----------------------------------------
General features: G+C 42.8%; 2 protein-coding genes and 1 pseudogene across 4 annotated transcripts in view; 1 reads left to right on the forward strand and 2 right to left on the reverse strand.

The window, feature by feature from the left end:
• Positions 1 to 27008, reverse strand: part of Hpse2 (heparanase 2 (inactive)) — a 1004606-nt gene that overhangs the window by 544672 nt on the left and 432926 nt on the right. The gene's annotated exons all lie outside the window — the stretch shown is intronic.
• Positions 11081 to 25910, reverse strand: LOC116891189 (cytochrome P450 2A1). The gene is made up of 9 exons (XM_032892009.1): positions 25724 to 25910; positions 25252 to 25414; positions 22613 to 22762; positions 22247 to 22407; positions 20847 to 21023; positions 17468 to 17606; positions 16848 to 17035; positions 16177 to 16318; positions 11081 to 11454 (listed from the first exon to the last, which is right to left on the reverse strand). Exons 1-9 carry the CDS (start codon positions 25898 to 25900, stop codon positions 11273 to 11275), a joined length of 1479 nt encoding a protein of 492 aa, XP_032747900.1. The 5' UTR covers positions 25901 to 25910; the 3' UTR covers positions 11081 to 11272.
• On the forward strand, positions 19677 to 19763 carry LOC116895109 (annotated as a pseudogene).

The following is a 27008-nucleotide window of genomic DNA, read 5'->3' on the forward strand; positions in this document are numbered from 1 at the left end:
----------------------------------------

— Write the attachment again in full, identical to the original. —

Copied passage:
General features: G+C 42.8%; 2 protein-coding genes and 1 pseudogene across 4 annotated transcripts in view; 1 reads left to right on the forward strand and 2 right to left on the reverse strand.

The window, feature by feature from the left end:
• Positions 1 to 27008, reverse strand: part of Hpse2 (heparanase 2 (inactive)) — a 1004606-nt gene that overhangs the window by 544672 nt on the left and 432926 nt on the right. The gene's annotated exons all lie outside the window — the stretch shown is intronic.
• Positions 11081 to 25910, reverse strand: LOC116891189 (cytochrome P450 2A1). The gene is made up of 9 exons (XM_032892009.1): positions 25724 to 25910; positions 25252 to 25414; positions 22613 to 22762; positions 22247 to 22407; positions 20847 to 21023; positions 17468 to 17606; positions 16848 to 17035; positions 16177 to 16318; positions 11081 to 11454 (listed from the first exon to the last, which is right to left on the reverse strand). Exons 1-9 carry the CDS (start codon positions 25898 to 25900, stop codon positions 11273 to 11275), a joined length of 1479 nt encoding a protein of 492 aa, XP_032747900.1. The 5' UTR covers positions 25901 to 25910; the 3' UTR covers positions 11081 to 11272.
• On the forward strand, positions 19677 to 19763 carry LOC116895109 (annotated as a pseudogene).

The following is a 27008-nucleotide window of genomic DNA, read 5'->3' on the forward strand; positions in this document are numbered from 1 at the left end: